a post bearing a sign that gives information or guidance.
any immediately perceptible indication, obvious clue, etc.
verb (used with object)
to provide (a place, route, etc.) with signposts.

1610–20; sign + post1 Unabridged
Based on the Random House Dictionary, © Random House, Inc. 2014.
Cite This Source Link To signpost
World English Dictionary
signpost (ˈsaɪnˌpəʊst)
1.  a post bearing a sign that shows the way, as at a roadside
2.  something that serves as a clue or indication; sign
3.  to mark with signposts
4.  to indicate direction towards: the camp site is signposted from the road

Collins English Dictionary - Complete & Unabridged 10th Edition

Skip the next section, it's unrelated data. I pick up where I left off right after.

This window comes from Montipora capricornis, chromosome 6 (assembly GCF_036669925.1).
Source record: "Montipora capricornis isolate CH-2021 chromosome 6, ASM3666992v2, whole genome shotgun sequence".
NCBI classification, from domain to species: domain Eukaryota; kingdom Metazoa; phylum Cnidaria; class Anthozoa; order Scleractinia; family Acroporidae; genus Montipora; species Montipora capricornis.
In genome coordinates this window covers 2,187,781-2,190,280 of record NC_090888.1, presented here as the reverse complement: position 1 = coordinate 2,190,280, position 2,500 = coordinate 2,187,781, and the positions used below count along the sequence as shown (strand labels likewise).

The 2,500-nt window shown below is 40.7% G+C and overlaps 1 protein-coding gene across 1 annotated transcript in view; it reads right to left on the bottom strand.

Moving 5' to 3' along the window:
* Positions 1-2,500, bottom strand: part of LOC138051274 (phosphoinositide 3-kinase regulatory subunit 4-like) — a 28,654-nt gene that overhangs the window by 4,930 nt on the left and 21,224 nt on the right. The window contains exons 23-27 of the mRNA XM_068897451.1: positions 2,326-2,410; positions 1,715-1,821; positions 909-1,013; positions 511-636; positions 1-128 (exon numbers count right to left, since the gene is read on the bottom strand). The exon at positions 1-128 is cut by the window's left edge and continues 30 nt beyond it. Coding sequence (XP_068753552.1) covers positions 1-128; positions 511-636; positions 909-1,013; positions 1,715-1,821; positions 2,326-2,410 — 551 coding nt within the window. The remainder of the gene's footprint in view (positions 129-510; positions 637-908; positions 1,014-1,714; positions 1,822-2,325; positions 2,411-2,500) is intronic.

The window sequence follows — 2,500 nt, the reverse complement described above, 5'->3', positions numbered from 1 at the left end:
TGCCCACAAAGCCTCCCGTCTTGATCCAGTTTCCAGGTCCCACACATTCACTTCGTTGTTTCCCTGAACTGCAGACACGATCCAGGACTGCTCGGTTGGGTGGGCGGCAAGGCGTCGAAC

2009 © William Collins Sons & Co. Ltd. 1979, 1986 © HarperCollins
Publishers 1998, 2000, 2003, 2005, 2006, 2007, 2009
Cite This Source
Word Origin & History

1620, "sign on a post, usually indicating an inn or shop," from sign (n.) + post (n.). Meaning "guide- or direction-post along a road" is attested from 1863. Fig. sense is from 1889.
Online Etymology Dictionary, © 2010 Douglas Harper
Cite This Source
Example sentences
We tend to get stuck at some signpost, proclaiming it the ultimate light.
For him the netsuke, so small and captivating, were not enough as a mere
  signpost to a family history.
Every side road had a signpost warning of the unwisdom of photography and the
  presence of military installations.
It was not so much an actual date as a signpost indicating the distant future.
Copyright © 2014, LLC. All rights reserved.
  • Please Login or Sign Up to use the Recent Searches feature